Vinification

At the Château du Grand Caumont, Laurence Rigal along with her cellar master, Patrick Blanchard, use two different vinification methods in their cellars which are equipped with cement and stainless steel vats and barrels.
Each parcel is vinified separately. Each grape variety is vinified using the method best suited to achieving the desired result.

The grapes from the old Carignan vines as well as a percentage of the Syrah grapes are vinified whole, a method which is also known as carbonic maceration.
The grapes are harvested manually and placed whole in shallow vats.
The vats are pumped full of carbon dioxide, yeast is added and the grapes are left to ferment for at least two weeks. The free run juice is then removed and the fruit lightly pressed. The juice and pressed fruit are then blended to finish the alcoholic fermentation process and to allow malolactic fermentation to take place.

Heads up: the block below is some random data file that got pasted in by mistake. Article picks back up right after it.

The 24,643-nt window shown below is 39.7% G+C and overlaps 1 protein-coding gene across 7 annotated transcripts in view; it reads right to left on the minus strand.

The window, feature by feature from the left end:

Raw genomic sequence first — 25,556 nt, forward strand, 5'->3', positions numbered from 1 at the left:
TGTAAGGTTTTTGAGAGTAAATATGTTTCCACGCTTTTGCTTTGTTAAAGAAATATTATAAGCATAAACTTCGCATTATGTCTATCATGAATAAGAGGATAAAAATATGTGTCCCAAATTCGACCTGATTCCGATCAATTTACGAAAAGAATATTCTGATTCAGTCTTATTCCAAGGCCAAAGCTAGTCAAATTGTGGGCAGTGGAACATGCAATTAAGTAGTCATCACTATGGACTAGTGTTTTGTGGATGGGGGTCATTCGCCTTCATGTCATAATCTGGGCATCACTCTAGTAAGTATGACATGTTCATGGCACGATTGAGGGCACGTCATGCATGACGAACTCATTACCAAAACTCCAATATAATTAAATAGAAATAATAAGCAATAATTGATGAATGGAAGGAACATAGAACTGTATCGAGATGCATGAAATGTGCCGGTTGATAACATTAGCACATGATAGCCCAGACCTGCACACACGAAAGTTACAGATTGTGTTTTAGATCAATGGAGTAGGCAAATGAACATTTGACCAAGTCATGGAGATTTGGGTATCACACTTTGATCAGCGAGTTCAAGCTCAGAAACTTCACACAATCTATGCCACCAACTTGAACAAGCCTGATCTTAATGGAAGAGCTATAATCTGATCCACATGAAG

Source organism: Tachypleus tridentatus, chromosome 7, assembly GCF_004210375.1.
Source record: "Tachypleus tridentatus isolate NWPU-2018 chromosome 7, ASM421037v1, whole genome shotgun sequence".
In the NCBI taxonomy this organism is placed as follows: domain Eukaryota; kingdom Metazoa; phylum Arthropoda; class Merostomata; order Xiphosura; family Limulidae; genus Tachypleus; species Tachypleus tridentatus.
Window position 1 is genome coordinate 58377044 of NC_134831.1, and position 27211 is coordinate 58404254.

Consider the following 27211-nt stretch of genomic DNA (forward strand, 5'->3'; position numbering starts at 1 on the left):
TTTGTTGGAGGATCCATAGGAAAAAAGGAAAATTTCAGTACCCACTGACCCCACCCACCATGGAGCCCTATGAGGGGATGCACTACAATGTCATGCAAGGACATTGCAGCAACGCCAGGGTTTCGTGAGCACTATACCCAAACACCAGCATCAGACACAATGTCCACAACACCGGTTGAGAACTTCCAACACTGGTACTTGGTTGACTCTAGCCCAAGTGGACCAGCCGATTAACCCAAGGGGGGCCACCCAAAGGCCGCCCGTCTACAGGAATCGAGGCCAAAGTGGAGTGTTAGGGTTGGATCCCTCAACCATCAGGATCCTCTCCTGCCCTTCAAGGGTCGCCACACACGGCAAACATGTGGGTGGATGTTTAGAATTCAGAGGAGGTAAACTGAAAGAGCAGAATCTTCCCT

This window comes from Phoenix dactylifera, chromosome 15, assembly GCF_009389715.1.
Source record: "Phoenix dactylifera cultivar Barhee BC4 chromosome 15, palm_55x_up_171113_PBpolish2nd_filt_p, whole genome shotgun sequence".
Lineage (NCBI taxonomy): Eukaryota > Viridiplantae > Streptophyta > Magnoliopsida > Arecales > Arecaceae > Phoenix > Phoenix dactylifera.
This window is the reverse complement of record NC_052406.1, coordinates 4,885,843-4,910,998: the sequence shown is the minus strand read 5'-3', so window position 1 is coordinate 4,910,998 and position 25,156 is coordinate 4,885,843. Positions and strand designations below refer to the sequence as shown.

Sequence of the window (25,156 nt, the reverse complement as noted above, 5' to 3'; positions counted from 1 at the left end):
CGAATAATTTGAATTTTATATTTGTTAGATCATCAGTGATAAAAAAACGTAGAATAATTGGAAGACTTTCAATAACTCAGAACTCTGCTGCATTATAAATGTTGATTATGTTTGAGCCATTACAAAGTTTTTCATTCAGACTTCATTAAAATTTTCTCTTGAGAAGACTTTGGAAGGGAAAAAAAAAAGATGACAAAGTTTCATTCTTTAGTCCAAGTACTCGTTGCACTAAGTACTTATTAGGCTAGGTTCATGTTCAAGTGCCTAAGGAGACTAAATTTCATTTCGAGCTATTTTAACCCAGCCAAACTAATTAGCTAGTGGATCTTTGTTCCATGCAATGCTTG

Traditional vinification methods are used for the younger Carignan grapes, the remaining Syrah grapes and the Grenache.
The grapes are harvested manually, transferred to a destemmer and crushed before being placed in vats. Yeast is added to each vat. The fermentation process takes from between 14 and 21 days with at least one daily pumping over to push down the cap. At the end of the fermentation process punching down and racking are carried out in order to extract the maximum quality from the raw material.
Two of the Château du Grand Caumont's best wines, the Cuvée Impatience and the Réserve de Laurence, are partially aged in oak barrels with the upmost care being taken to preserve the typical aromas of fruits and spices.